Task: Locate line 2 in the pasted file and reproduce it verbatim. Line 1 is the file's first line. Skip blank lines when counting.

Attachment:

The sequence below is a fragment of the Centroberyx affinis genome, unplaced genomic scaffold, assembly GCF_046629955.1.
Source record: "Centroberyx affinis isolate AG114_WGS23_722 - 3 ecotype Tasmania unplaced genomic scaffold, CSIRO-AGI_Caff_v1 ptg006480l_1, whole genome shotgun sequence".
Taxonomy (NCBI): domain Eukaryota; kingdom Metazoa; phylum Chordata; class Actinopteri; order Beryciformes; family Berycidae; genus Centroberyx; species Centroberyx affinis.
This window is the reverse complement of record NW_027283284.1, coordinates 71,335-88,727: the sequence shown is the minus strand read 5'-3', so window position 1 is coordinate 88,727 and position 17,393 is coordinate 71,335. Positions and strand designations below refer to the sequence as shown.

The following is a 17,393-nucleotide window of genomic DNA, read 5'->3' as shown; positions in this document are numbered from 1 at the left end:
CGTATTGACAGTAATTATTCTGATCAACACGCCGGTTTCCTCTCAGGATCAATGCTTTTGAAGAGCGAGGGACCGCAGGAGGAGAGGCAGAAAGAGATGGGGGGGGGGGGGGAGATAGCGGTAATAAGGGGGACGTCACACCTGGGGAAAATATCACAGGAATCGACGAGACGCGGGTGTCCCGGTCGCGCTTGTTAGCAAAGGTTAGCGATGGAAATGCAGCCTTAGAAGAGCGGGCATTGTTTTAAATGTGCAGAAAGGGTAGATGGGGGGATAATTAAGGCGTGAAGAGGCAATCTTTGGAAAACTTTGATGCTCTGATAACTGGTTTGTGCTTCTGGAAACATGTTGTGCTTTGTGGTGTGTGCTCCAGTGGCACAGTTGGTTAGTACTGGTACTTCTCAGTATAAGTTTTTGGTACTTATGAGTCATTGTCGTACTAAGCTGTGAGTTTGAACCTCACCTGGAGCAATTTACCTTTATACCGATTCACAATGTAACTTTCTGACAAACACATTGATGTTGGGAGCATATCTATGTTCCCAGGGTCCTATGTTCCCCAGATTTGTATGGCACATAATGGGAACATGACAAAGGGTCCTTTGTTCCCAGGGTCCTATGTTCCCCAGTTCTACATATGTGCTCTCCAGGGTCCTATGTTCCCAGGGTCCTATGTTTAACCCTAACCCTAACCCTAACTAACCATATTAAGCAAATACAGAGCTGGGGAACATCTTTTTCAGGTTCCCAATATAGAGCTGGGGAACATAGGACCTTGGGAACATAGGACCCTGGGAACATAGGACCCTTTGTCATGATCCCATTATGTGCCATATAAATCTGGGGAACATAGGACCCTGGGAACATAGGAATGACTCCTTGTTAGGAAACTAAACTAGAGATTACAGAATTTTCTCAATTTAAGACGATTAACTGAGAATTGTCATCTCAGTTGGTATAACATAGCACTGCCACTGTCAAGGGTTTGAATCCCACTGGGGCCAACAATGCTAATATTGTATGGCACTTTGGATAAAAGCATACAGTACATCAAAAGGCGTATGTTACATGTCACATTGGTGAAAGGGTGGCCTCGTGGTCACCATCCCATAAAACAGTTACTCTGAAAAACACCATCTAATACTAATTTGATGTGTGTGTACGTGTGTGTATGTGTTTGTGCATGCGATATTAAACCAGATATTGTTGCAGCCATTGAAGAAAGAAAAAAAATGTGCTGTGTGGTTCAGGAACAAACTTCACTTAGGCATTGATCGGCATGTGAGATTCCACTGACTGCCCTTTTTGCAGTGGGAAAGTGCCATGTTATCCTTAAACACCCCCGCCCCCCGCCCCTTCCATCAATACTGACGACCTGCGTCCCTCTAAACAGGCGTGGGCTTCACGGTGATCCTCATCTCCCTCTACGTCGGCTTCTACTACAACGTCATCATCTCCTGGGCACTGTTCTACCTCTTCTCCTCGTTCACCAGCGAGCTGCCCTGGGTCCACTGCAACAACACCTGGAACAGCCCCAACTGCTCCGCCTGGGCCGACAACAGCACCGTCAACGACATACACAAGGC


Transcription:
Source record: "Centroberyx affinis isolate AG114_WGS23_722 - 3 ecotype Tasmania unplaced genomic scaffold, CSIRO-AGI_Caff_v1 ptg006480l_1, whole genome shotgun sequence".